Wednesday, January 19, 2011

Pushing Pens

One thing I hadn't really thought about was how changes in print culture will affect some less obvious forms of printing. Like, for instance, handwriting...

This idea came up when I happened to catch an ad on TV for pens. Yep, pens. It got me to thinking whether or not pen sales are suffering as we turn more and more to computers to do our writing work? The ad makes all kinds of scientific claims for why writing things down in coloured ink aides memory. I'll buy that. But my interest is in thinking about printed matters like handwriting. Does it matter? Not in the sense of helping you to remember what you study, but in terms of how we understand what it means to write. There are all kinds of theories about the possibility of personality analysis through handwriting, for example. Not to mention the idea that a handwritten note in today's era carries considerable emotional weight.
It also makes me think about the way in which pens (and other stationery items like notebooks and diaries) have become such desirable fetish objects, displayed in special counters at the cash registers in bookshops. I don't know about you, but most of the time I like the idea of buying these things but resist because the top drawer of my desk is already full of them. There comes a point when you realise that you are probably unlikely to get through all the ink I've amassed - especially when I, like most people, spend my days in front of a computer screen.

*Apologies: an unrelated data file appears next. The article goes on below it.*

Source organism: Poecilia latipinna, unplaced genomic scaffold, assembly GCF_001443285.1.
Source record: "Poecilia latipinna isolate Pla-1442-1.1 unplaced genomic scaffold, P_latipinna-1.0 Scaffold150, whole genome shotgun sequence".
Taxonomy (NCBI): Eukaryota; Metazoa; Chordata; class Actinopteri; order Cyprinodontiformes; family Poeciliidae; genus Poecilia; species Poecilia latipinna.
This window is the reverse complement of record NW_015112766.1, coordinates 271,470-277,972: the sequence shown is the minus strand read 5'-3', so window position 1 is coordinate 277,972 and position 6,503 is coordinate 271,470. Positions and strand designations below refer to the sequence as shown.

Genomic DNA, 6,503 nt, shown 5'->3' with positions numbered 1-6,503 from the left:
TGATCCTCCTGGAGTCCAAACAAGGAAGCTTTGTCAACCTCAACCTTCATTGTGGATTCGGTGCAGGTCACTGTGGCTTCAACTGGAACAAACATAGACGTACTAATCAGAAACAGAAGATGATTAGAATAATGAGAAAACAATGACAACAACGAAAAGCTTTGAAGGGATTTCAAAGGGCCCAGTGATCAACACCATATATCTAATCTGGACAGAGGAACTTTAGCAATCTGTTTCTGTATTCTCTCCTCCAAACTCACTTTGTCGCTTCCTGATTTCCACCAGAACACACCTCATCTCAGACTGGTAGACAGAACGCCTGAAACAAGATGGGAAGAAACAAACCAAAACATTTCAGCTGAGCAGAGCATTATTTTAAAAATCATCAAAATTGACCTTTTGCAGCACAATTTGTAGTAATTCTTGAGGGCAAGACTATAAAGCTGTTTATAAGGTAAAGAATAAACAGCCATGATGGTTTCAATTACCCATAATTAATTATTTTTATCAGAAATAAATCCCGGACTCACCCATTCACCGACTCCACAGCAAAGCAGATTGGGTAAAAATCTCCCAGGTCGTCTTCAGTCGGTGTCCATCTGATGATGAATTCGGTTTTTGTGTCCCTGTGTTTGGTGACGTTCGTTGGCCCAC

Oh, yes. Here's the ad in question.

Tuesday, January 4, 2011

"There is nothing in our material world more beautiful than the book"

...So says Patti Smith in her National Book Award speech. "Publishers, there's nothing more beautiful than the book: the paper, the font, the cloth. Please, no matter how we advance technologically... There's nothing in our material world more beautiful than the book."

Why is it that books are revered as beautiful objects? Where does this belief come from? Are there any cultures in which the printed word is not regarded as a thing of beauty to be worshipped?

It seems fitting that it is Smith who is advocating for books as beautiful objects. Her biography of life with Richard Mapplethorpe (for which she won the award) offers insights into life as a thing of Beauty (in the most capital 'R' Romantic sense). I suspect, though, that books as beautiful objects has a much longer history than the Romantics...